Through our behavioural profiling exercise, three distinct profiles emerged with clear commonalities. This profiling exercise revealed unique barriers, drivers, and preferences that went above and beyond sociodemographic data. Each profile displayed different levels of self-awareness, but most importantly, all participants within each profile responded best to empathetic messaging than to moralistic or even just humouristic content.

Intervention & Testing

The TV ad overwhelmingly drives positive emotions. The primary emotion smokers experienced was amusement. This prompts a positive and open mindset, meaning they’re more likely to listen to the message. The ads then produces complex social emotions (i.e. guilt) which motivate self-reflection and increases reparatory behaviours after conducting a transgression (i.e., littering).

The TV ad not only caused more smokers to agree that butts are pieces of rubbish, but they were also much faster to respond after watching the ad, meaning they were more confident and sure of their choice.

The ad decreased littering intentions, with smokers 57% less likely to throw cigarette butts on the floor.


We summarised our insights into a scientific formula designed to inform a TV campaign suitable for all profiles identified in our data analysis. We worked in partnership with our client and creative agency to develop a behavioural broadcast campaign that taps into these implicit and explicit motivations.

To ensure the campaign would be effective and drive the correct behavioural response, we tested it using an Implicit Response Test (IRT). An IRT measures the strengths of associations that individuals have between concepts and attitudes, and allows us to study smokers’ responses before they are consciously aware. In testing the campaign through an IRT we were able to conclude the above three points.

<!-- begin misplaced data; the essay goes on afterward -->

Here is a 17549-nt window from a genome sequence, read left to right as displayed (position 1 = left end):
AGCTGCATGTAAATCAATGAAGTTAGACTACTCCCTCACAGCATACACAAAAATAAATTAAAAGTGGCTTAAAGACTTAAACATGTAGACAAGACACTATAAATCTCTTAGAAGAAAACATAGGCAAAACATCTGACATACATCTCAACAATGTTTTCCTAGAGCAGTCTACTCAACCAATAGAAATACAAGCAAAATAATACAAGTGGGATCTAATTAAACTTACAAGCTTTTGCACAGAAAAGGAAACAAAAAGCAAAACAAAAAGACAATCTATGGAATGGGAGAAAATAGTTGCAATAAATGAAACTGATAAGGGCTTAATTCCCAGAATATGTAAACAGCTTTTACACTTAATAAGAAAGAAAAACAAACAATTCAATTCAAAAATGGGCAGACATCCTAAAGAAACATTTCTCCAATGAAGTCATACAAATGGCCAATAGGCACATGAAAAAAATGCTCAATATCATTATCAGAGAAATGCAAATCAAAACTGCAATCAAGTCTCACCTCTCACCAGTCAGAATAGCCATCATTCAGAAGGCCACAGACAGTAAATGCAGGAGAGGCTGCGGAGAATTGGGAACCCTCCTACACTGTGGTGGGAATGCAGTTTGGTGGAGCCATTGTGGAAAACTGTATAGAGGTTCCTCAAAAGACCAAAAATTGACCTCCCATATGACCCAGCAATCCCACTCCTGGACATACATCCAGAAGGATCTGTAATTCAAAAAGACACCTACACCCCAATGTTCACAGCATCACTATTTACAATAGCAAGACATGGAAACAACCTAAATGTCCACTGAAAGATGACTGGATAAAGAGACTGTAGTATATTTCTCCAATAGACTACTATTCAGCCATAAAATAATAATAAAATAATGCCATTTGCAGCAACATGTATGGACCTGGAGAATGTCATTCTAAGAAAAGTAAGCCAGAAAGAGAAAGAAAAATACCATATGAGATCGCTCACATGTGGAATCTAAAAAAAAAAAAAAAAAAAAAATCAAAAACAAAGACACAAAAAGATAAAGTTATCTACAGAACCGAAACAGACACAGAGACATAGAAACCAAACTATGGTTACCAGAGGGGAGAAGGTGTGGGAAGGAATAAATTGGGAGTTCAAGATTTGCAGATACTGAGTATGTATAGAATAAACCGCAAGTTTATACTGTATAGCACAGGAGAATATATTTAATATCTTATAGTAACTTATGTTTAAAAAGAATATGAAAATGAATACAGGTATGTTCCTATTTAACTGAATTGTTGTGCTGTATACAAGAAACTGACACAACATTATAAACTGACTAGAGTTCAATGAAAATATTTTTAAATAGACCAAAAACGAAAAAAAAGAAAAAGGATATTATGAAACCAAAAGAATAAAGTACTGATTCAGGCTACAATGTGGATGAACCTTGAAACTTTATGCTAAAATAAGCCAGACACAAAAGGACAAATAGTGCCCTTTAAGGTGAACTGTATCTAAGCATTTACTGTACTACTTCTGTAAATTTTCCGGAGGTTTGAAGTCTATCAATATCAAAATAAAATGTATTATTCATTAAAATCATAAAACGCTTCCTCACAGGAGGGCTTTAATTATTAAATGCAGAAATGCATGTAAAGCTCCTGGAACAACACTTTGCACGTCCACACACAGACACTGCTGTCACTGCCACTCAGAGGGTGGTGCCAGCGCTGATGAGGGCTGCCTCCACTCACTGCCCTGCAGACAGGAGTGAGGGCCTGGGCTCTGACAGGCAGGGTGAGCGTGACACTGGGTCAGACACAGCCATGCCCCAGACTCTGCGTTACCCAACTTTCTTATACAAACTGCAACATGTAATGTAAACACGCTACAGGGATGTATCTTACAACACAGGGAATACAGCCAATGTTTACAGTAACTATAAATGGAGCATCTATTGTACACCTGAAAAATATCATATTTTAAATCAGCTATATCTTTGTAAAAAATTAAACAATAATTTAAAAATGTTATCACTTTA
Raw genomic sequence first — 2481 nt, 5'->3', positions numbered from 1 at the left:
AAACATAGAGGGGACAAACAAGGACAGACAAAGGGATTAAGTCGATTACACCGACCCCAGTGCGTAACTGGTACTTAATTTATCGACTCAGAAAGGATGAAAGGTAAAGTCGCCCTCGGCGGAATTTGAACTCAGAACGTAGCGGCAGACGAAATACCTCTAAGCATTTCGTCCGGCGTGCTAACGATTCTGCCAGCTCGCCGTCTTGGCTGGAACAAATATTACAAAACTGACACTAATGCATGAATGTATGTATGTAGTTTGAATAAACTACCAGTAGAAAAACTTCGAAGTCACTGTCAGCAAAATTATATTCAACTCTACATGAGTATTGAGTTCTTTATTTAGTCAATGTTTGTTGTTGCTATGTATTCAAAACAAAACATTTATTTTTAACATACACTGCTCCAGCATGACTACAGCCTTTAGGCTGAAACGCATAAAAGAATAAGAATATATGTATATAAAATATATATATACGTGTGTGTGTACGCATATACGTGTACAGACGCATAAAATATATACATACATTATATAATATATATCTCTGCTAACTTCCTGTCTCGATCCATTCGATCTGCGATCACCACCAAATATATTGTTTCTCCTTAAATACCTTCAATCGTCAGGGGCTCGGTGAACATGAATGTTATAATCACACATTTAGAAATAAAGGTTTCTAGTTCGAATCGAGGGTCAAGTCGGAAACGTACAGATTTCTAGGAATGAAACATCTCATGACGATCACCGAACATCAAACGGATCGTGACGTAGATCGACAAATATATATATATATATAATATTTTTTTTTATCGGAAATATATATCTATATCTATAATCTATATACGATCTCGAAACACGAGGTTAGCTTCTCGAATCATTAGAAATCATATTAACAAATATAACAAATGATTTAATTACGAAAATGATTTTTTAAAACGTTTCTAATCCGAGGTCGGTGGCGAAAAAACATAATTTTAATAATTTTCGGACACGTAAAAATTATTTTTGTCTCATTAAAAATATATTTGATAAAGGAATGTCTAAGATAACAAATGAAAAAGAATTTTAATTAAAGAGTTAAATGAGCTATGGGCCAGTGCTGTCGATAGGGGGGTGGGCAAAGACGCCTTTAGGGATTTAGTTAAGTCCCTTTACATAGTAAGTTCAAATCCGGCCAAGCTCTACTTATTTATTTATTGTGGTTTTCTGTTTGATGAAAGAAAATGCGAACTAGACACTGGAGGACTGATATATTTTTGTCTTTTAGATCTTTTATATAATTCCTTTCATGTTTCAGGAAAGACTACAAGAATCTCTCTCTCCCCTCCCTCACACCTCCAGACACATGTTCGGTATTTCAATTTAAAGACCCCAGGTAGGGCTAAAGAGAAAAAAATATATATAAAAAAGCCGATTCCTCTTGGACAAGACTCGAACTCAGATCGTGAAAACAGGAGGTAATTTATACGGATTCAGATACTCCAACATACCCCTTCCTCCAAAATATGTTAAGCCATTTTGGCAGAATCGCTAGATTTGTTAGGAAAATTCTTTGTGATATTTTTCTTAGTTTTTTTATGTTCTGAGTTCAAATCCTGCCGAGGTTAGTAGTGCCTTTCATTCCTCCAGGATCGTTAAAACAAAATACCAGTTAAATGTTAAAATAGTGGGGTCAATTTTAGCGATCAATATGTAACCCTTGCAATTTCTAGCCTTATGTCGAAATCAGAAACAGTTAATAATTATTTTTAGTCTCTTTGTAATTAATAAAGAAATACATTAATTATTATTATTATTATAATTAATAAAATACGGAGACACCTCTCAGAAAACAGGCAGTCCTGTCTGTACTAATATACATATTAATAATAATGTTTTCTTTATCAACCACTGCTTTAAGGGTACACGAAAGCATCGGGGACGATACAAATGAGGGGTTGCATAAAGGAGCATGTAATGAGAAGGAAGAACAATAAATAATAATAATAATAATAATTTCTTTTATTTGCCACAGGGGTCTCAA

One of the main aims of this testing phase was to ensure the TV ad didn't drive unintended consequences. Particularly, we wanted to make sure the ad didn't increase craving behaviours. Our research showed that not only did the ad not create short-term craving responses, but it might actually decrease them (i.e., immediately after watching the ad, people showed lower levels of implicit craving responses). 

With overwhelmingly positive results from the IRT,  our campaign is set to be live and visible via TVs and key AV spots. It’ll also be taking over the O2 Arena over the course of a two-week period. The O2 takeover intervention will act as an experiment to measure how effective communications can be in reducing the littering of cigarette butts at the Arena. Bespoke campaign materials will be displayed, ranging from digital out-of-home advertising, to floor decals, posters, duck murals and queue barriers.

By understanding the implicit motivations behind cigarette littering and crafting empathetic messaging, we aim to make a meaningful impact on reducing this pervasive environmental issue.

Want to find out more?